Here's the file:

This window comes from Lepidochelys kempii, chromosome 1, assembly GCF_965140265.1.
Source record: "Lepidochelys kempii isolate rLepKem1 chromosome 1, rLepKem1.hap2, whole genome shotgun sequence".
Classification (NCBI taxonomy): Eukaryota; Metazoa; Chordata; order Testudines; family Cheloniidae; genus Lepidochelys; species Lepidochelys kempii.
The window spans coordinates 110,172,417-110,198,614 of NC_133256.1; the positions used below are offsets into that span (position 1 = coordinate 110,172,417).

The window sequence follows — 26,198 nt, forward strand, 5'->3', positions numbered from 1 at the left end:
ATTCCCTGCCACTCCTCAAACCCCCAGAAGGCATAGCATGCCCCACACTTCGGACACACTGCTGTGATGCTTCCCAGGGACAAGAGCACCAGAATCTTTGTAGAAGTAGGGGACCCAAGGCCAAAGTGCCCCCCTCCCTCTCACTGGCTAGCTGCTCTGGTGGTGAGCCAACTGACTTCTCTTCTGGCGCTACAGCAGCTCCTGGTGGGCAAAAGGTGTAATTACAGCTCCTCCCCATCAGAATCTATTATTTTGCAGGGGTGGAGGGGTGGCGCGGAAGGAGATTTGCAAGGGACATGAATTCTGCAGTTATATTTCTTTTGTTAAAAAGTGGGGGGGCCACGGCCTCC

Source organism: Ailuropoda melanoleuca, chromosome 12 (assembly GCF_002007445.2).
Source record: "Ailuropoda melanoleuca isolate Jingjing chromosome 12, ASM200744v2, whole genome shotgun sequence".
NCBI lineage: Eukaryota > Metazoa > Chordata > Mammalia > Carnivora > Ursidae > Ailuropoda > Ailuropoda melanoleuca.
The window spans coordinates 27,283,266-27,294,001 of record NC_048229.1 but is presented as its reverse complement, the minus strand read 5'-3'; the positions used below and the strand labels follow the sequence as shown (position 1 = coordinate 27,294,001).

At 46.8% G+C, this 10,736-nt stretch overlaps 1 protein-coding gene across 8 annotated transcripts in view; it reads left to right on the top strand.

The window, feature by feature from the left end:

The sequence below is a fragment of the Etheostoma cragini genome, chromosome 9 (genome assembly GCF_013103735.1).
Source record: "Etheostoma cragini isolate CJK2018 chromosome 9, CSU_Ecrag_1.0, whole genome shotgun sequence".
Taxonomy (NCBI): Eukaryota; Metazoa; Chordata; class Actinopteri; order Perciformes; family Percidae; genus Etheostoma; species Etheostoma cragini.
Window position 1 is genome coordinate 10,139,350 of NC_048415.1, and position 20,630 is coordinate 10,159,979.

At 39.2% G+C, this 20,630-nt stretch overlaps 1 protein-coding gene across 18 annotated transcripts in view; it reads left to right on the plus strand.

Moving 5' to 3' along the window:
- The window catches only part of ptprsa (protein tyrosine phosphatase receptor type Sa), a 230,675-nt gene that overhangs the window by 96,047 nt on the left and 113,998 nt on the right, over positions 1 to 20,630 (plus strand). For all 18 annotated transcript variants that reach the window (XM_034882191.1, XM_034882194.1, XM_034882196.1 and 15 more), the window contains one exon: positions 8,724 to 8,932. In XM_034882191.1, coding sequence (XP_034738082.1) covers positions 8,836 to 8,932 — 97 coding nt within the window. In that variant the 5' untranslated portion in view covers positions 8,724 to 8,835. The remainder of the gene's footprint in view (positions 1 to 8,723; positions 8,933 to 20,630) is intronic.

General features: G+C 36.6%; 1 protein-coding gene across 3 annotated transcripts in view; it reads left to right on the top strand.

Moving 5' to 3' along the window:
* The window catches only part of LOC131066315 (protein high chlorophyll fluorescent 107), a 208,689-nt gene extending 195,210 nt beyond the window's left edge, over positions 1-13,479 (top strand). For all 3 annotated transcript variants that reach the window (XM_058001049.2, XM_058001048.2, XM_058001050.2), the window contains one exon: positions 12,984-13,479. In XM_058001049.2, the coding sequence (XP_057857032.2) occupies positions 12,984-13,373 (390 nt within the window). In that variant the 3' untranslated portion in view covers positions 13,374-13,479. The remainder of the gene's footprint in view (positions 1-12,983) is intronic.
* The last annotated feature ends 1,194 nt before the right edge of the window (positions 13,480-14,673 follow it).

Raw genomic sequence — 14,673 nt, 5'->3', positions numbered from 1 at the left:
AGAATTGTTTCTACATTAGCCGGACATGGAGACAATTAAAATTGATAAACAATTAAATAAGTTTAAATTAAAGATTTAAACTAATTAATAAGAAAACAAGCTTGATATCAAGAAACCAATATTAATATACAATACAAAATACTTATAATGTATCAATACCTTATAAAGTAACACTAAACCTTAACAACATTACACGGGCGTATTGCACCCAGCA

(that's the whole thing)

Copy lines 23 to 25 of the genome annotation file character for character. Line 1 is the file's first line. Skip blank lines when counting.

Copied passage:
* The last annotated feature ends 1,194 nt before the right edge of the window (positions 13,480-14,673 follow it).

Raw genomic sequence — 14,673 nt, 5'->3', positions numbered from 1 at the left:
AGAATTGTTTCTACATTAGCCGGACATGGAGACAATTAAAATTGATAAACAATTAAATAAGTTTAAATTAAAGATTTAAACTAATTAATAAGAAAACAAGCTTGATATCAAGAAACCAATATTAATATACAATACAAAATACTTATAATGTATCAATACCTTATAAAGTAACACTAAACCTTAACAACATTACACGGGCGTATTGCACCCAGCA